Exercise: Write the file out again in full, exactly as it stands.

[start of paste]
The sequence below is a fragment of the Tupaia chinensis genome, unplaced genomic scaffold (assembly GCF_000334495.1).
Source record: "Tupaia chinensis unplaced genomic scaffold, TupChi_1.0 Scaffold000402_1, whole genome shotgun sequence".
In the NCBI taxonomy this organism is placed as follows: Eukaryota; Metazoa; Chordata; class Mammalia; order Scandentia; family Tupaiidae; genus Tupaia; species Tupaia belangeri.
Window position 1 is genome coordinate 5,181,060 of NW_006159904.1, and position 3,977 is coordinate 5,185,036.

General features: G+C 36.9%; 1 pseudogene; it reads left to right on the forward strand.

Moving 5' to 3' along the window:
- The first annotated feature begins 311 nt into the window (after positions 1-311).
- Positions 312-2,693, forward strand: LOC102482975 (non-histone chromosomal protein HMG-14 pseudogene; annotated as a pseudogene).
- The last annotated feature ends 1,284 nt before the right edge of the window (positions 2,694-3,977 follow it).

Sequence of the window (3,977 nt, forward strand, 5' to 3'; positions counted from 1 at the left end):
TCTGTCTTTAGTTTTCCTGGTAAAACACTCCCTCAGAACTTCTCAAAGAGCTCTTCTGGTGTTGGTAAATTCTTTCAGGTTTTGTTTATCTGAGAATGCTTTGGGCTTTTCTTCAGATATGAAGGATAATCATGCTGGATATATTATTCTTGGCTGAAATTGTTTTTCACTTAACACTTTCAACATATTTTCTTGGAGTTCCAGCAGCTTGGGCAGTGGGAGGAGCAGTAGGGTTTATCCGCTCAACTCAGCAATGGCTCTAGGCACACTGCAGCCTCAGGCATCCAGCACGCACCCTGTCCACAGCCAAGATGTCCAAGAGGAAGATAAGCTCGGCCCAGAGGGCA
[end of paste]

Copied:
The sequence below is a fragment of the Tupaia chinensis genome, unplaced genomic scaffold (assembly GCF_000334495.1).
Source record: "Tupaia chinensis unplaced genomic scaffold, TupChi_1.0 Scaffold000402_1, whole genome shotgun sequence".
In the NCBI taxonomy this organism is placed as follows: Eukaryota; Metazoa; Chordata; class Mammalia; order Scandentia; family Tupaiidae; genus Tupaia; species Tupaia belangeri.
Window position 1 is genome coordinate 5,181,060 of NW_006159904.1, and position 3,977 is coordinate 5,185,036.

General features: G+C 36.9%; 1 pseudogene; it reads left to right on the forward strand.

Moving 5' to 3' along the window:
- The first annotated feature begins 311 nt into the window (after positions 1-311).
- Positions 312-2,693, forward strand: LOC102482975 (non-histone chromosomal protein HMG-14 pseudogene; annotated as a pseudogene).
- The last annotated feature ends 1,284 nt before the right edge of the window (positions 2,694-3,977 follow it).

Sequence of the window (3,977 nt, forward strand, 5' to 3'; positions counted from 1 at the left end):
TCTGTCTTTAGTTTTCCTGGTAAAACACTCCCTCAGAACTTCTCAAAGAGCTCTTCTGGTGTTGGTAAATTCTTTCAGGTTTTGTTTATCTGAGAATGCTTTGGGCTTTTCTTCAGATATGAAGGATAATCATGCTGGATATATTATTCTTGGCTGAAATTGTTTTTCACTTAACACTTTCAACATATTTTCTTGGAGTTCCAGCAGCTTGGGCAGTGGGAGGAGCAGTAGGGTTTATCCGCTCAACTCAGCAATGGCTCTAGGCACACTGCAGCCTCAGGCATCCAGCACGCACCCTGTCCACAGCCAAGATGTCCAAGAGGAAGATAAGCTCGGCCCAGAGGGCA